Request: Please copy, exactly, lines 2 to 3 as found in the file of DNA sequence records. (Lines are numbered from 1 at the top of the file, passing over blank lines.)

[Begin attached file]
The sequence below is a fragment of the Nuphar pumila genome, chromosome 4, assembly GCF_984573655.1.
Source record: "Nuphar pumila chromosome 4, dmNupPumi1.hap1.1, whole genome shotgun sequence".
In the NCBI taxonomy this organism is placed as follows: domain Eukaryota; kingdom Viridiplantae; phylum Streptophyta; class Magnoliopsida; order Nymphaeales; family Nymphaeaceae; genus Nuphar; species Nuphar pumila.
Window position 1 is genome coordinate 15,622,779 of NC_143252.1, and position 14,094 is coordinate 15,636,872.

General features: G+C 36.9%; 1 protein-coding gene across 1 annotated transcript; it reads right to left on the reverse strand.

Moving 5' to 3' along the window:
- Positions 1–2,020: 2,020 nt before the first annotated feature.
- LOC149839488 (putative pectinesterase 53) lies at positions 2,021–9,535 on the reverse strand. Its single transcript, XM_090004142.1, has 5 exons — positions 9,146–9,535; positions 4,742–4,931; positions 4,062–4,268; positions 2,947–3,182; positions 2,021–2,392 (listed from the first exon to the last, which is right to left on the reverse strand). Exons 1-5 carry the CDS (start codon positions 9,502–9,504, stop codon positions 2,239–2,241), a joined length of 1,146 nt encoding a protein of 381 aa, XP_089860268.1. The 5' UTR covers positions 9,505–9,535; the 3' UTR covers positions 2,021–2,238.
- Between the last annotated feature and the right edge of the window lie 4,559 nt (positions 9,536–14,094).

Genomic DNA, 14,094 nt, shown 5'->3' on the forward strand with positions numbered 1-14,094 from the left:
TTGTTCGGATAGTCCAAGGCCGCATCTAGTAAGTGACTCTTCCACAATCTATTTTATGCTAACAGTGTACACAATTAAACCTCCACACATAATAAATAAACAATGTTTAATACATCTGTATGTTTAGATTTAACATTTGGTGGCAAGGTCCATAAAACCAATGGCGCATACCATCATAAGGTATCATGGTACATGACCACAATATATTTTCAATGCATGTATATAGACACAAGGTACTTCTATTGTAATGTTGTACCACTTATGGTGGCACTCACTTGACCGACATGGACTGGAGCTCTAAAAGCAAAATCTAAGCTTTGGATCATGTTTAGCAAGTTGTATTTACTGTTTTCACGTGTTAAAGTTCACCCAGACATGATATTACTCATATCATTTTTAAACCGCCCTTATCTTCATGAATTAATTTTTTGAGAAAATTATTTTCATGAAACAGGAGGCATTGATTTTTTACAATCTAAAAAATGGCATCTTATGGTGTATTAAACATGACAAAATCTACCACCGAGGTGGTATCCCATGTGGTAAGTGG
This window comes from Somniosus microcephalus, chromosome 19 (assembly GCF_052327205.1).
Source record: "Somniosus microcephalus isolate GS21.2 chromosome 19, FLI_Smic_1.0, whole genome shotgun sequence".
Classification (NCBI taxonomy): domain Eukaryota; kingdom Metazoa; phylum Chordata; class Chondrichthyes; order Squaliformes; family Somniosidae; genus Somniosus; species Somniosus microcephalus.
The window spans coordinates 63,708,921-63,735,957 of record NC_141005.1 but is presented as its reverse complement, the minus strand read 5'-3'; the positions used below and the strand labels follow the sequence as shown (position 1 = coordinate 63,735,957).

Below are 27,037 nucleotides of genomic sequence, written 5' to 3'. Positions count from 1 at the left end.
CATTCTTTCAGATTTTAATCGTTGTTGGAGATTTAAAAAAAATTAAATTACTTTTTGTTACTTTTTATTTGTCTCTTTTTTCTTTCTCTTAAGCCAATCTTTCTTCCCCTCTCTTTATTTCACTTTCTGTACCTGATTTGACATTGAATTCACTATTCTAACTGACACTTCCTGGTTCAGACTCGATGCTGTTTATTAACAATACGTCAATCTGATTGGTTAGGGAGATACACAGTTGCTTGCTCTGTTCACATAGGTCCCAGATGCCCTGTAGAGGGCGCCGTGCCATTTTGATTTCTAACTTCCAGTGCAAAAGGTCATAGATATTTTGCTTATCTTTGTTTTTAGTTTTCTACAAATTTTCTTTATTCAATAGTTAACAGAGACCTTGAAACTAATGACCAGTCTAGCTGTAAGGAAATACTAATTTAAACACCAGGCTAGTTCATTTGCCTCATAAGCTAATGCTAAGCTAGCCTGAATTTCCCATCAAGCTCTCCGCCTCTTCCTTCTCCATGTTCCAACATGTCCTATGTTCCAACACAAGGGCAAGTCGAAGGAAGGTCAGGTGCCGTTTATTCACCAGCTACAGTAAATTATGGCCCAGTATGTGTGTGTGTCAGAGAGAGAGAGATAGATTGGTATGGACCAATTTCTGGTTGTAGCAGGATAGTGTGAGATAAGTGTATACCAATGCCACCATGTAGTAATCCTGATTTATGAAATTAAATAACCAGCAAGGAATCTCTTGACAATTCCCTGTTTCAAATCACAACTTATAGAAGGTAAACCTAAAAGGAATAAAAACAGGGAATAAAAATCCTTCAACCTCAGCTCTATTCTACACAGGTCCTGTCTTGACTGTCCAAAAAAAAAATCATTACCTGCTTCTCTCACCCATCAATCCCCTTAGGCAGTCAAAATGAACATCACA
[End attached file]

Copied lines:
Source record: "Nuphar pumila chromosome 4, dmNupPumi1.hap1.1, whole genome shotgun sequence".
In the NCBI taxonomy this organism is placed as follows: domain Eukaryota; kingdom Viridiplantae; phylum Streptophyta; class Magnoliopsida; order Nymphaeales; family Nymphaeaceae; genus Nuphar; species Nuphar pumila.